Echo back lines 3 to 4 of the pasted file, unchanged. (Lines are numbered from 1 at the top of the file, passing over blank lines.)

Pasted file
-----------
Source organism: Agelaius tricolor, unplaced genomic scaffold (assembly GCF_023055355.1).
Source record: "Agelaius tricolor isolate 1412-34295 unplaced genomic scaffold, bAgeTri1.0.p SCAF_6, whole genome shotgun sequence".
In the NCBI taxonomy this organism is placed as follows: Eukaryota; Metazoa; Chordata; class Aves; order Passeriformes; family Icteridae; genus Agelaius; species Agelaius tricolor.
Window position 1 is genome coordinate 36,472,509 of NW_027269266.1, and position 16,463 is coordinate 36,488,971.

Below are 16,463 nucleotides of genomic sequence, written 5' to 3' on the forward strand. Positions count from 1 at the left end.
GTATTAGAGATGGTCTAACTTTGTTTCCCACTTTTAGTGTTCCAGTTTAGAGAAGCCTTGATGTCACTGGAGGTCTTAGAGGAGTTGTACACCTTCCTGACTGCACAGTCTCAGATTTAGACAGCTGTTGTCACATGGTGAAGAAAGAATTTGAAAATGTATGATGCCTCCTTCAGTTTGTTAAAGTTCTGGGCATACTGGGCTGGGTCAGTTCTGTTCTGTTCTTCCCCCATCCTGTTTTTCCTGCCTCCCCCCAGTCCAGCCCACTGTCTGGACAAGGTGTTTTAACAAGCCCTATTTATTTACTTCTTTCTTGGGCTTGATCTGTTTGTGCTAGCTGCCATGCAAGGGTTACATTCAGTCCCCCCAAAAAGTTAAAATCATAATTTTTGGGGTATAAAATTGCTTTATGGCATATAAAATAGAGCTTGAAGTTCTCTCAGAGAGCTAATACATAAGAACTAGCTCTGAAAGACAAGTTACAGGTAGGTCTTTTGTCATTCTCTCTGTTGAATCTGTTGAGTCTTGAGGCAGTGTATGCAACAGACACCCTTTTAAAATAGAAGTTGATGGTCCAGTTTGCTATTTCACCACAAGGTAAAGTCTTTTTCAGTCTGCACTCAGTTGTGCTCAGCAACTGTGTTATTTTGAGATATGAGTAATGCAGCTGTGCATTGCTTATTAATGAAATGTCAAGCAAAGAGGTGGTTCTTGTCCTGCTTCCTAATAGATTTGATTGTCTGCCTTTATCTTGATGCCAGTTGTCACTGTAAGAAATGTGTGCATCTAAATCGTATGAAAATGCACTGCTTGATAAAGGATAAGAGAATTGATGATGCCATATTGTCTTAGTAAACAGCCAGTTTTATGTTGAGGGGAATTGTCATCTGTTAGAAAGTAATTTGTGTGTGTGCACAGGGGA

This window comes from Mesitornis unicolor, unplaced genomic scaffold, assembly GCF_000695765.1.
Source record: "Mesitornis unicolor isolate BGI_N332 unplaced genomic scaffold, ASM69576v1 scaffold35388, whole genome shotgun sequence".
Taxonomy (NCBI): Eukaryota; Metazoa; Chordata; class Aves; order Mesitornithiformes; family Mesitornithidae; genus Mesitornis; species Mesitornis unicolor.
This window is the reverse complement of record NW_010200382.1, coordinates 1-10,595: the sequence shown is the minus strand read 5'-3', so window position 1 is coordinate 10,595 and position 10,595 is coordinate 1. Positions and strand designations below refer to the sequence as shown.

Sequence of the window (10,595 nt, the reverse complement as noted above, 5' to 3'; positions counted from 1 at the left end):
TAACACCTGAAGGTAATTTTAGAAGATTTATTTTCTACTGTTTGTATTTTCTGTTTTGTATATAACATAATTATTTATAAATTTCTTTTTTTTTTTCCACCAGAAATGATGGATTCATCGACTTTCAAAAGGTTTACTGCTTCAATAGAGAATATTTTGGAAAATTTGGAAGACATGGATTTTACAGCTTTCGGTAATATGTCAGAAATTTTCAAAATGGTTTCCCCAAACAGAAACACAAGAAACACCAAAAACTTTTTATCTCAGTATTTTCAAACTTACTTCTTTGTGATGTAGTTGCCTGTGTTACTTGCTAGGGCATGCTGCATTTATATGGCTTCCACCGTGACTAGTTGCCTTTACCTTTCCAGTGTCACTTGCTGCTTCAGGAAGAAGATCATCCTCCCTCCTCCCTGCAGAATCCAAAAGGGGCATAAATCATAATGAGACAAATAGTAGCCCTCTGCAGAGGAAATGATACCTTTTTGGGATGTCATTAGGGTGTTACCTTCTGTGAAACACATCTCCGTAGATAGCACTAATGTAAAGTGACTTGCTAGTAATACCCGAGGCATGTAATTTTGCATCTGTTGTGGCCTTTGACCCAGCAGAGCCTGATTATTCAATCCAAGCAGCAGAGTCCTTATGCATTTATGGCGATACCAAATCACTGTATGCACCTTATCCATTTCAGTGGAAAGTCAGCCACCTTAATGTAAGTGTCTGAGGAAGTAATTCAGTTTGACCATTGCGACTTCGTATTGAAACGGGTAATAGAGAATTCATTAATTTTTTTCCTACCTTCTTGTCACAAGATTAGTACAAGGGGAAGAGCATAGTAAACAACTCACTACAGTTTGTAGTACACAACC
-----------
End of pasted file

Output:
In the NCBI taxonomy this organism is placed as follows: Eukaryota; Metazoa; Chordata; class Aves; order Passeriformes; family Icteridae; genus Agelaius; species Agelaius tricolor.
Window position 1 is genome coordinate 36,472,509 of NW_027269266.1, and position 16,463 is coordinate 36,488,971.